Why, you ask, would I not simply buy the breads I want, rather than put myself through the agonies and uncertainties of baking my own? Surely there are enough good breads at local grocery stores or shops. Well, yes, there are good breads. Smaller shops have some. Grocery stores offer reasonable breads, albeit not the artisan stuff that the advertising suggests (and their sourdough isn’t really what it claims to be). Most are parbaked: started, then frozen at some distant facility and trucked in to be heated at the store.
There’s something fulfilling about baking bread, about crafting a loaf with your own hands. it’s a mix of science, art and magic. It’s a challenge. It’s a learning experience. And it’s good to eat. It also connects me, physically and spiritually, to the food chain. And I really like to eat what I have made, not just bought.
There’s also the visceral experience of the hands-on method. It simply feels good to make something, to mold the dough, to measure and mix. And a good loaf – in fact, any edible loaf even the imperfect results – is a vindication. A conquest. An achievement. It’s not unlike making wine and beer: the recipe and the natural ingredients sometimes conspire against you, sometimes work in your favour.
Bread is not simply food. It’s both a metaphor and allegory and making it reaches into depths of humanity and history that border on the religious. It’s a science and a culinary experiment, the intersection of practical experience and the random intervention of time, temperature and the mood of the yeast. Nothing is ever guaranteed in baking. One hopes for a pleasant outcome, but one never knows until the baked bread comes out of the oven.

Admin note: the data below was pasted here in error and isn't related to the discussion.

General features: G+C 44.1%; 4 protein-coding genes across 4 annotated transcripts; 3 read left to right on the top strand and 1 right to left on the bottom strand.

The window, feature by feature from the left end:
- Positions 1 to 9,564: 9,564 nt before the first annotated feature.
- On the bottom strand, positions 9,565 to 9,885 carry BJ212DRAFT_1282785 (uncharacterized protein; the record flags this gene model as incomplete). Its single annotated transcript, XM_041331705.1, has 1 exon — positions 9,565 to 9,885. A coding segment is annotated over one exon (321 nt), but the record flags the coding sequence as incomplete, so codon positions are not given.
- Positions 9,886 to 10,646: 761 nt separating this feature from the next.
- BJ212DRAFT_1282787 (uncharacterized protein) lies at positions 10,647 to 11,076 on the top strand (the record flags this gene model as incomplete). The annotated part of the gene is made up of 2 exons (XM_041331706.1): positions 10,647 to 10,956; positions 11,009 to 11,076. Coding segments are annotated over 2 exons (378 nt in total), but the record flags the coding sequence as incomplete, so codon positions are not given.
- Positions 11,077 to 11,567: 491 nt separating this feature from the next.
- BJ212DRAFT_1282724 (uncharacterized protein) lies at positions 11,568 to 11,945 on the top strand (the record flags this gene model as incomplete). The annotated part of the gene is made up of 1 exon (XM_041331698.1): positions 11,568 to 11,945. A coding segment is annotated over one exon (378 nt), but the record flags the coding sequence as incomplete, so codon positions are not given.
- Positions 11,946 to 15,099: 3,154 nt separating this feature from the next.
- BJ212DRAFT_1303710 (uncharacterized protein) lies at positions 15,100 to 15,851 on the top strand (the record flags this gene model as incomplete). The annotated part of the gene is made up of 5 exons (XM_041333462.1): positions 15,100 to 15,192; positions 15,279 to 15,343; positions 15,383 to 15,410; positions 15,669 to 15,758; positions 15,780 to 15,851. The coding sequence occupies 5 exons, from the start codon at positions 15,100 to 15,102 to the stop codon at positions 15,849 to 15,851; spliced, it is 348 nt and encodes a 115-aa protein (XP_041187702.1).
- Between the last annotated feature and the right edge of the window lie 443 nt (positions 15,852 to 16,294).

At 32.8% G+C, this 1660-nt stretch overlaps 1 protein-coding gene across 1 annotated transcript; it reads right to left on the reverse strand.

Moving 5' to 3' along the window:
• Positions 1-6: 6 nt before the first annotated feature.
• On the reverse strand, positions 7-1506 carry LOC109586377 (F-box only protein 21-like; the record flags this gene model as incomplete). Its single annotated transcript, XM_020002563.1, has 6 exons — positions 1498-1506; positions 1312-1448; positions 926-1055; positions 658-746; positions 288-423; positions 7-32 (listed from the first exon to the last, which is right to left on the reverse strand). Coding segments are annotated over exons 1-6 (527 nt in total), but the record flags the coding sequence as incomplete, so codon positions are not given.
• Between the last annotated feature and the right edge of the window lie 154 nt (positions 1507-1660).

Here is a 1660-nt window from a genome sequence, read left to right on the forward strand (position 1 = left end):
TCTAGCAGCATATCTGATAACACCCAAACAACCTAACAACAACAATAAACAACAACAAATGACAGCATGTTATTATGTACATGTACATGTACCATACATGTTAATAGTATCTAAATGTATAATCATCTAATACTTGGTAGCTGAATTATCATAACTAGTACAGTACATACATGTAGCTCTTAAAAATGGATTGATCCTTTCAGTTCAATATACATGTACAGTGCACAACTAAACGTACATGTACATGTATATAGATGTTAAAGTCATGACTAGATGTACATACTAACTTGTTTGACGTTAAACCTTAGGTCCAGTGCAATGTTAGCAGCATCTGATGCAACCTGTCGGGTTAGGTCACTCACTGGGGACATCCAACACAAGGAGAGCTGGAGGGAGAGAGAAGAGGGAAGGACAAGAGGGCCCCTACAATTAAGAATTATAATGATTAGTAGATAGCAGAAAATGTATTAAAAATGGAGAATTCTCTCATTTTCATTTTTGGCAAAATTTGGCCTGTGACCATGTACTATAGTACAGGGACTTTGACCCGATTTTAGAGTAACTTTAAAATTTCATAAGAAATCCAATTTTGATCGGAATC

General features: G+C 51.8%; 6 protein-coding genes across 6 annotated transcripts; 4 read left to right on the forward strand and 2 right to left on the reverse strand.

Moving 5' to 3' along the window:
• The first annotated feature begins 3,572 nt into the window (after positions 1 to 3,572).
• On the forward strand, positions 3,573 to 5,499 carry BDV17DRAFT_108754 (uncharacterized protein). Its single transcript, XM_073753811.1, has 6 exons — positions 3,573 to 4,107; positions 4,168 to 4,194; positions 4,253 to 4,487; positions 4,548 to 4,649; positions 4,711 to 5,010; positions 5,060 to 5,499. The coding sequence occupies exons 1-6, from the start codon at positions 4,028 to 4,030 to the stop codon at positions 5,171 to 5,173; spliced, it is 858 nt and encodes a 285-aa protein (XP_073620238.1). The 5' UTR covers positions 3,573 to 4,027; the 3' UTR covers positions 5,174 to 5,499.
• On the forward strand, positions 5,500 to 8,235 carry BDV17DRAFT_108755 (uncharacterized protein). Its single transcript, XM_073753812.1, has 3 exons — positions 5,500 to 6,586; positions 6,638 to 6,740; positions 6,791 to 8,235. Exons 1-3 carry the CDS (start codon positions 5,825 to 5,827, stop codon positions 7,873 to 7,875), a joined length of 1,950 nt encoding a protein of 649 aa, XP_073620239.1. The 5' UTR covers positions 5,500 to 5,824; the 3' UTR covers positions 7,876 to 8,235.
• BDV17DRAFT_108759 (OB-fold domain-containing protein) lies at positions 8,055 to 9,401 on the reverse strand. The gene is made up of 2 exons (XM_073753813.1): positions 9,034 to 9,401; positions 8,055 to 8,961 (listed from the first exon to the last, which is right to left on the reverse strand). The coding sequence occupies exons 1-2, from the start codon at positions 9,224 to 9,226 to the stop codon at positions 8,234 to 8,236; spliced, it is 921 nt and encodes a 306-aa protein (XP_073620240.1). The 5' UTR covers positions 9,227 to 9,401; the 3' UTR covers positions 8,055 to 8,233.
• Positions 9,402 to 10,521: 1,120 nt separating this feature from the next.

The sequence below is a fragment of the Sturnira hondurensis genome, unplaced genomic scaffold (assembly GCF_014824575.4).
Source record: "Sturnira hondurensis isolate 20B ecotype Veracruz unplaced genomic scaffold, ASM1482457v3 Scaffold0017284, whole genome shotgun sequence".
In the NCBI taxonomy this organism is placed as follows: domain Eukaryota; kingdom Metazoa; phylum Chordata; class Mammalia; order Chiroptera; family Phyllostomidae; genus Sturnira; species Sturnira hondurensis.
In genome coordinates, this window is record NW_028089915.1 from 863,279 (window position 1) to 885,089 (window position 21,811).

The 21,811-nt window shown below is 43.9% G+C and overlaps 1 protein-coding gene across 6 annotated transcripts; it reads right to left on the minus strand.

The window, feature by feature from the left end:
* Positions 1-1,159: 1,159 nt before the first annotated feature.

I continue my quest for my own perfect loaf.
As a PS… I’m going to move from working recipes by volume to recipes by weight, which means doing some calculations on some of them to translate the quantities. I have a scale, I have a calculator.
* The title is, of course, a poor pun on the classic song, These Foolish Things. I thought it was such a witty pun, until I searched for it and found real bakers had already used it, as had bread bloggers. Ah well. I still have the song’s lyrics to comfort me.
** Any sufficiently advanced technology is indistinguishable from magic, wrote Arthur C. Clarke. He also wrote:
The only way of discovering the limits of the possible is to venture a little way past them into the impossible.
It’s a bit of a stretch from that to bread, but not that far….
*** The book is actually quite entertaining for non-bakers, too. He does include recipes and techniques, but at the back, not threaded through the text. I recommend his website, especially the “bread doctor” section.
- The Father of Modern English - © March 19, 2023